Well, the Hornets matched, because it was their right to do so. They retained a disgruntled player because they could. It didn't matter that Gordon clearly wanted to play in Phoenix or that he was spewing hot fire all over the organization, essentially demanding New Orleans let him go. 

Signing an offer sheet didn't grant Gordon leverage, as he came to find. All it did was set his market value.  

That's a common misconception of this whole process. Offer sheets aren't leverage. They're price tags, and price tags aren't leverage. They're just price tags. 

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Price tags only become leverage if they're blatant overpays structured in such a way that deters teams from matching. That's how the Dallas Mavericks pried Chandler Parsons away from the Houston Rockets. 

 

"The contract (Parsons) got...the Mavericks are a smart organization," Rockets general manager Daryl Morey told KBME-AM 790 in Houston (via The Dallas Morning News). "They obviously wanted to get him...that structure of that (contract) is literally one of the most untradeable structures I've ever seen."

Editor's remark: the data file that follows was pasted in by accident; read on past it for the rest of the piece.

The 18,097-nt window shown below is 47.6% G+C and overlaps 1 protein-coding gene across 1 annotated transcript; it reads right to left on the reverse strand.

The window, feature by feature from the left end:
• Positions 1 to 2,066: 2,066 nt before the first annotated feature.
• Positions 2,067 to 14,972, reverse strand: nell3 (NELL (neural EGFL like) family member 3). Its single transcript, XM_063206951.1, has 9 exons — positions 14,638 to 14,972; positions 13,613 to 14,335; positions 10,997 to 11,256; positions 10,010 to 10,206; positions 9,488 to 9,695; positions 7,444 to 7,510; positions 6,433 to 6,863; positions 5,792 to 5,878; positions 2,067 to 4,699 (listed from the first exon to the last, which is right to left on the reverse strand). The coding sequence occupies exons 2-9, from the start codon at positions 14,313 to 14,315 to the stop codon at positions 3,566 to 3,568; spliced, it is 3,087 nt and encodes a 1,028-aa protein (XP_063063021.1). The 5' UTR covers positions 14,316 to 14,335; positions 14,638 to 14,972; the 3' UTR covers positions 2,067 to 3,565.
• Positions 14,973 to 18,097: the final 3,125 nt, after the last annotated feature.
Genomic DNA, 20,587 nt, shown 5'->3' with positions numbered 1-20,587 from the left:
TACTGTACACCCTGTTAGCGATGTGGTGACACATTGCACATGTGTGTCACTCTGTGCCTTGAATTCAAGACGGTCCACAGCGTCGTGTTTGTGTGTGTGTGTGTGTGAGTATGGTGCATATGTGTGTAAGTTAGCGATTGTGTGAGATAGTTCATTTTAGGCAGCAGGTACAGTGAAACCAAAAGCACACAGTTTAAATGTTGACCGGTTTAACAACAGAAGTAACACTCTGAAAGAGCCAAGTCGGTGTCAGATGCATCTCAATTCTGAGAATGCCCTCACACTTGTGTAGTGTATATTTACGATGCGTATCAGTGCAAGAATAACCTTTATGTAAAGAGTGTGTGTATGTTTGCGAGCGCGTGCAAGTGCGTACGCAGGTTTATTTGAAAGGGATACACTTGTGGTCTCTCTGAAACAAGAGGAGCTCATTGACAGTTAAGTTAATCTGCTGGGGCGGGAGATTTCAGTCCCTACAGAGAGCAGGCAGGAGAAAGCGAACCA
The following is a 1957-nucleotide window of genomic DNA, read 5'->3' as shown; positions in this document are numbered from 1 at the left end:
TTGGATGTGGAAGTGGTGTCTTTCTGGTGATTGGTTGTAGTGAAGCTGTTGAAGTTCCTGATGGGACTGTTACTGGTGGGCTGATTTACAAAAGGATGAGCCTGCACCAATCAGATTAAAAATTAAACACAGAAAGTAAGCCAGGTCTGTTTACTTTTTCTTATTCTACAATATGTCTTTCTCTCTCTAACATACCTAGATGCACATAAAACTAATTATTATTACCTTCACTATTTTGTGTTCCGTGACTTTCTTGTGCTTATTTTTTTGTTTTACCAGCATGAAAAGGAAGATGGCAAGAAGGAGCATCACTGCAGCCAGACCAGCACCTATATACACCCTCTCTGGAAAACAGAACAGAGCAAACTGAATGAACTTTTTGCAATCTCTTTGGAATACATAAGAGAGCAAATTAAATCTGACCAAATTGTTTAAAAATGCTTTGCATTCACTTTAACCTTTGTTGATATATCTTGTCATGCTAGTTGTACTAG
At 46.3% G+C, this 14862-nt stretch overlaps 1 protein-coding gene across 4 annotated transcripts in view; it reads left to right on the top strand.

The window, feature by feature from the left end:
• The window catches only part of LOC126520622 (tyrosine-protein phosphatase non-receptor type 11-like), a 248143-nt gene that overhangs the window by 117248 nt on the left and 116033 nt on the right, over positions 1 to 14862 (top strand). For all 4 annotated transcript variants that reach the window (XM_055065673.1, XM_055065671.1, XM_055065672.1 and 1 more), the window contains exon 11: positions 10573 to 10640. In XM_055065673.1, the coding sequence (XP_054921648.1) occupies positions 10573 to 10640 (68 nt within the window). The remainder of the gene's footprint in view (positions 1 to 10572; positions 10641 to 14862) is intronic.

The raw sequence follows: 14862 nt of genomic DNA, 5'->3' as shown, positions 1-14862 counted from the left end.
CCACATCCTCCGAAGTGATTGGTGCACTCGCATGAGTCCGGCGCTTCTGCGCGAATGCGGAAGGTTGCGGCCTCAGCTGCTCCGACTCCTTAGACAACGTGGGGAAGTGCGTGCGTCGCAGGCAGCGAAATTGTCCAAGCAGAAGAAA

Parsons got a three-year contract worth more than $46 million from Dallas that was loaded with provisions to keep Houston away. Usually, though, good luck finding that type of deal if you're a restricted free agent. 

Overpaying players, backloading pacts and including insane trade kickers have never been considered good practices. They're harder to move this side of the collective bargaining agreement, where most teams are wary of their spending and how it relates to the luxury tax.

One of the few executives bold enough to ignore financial prudence—Morey—(see Jeremy Lin's and Omer Asik's poison-pill pacts) was just burned by this against-the-grain logic.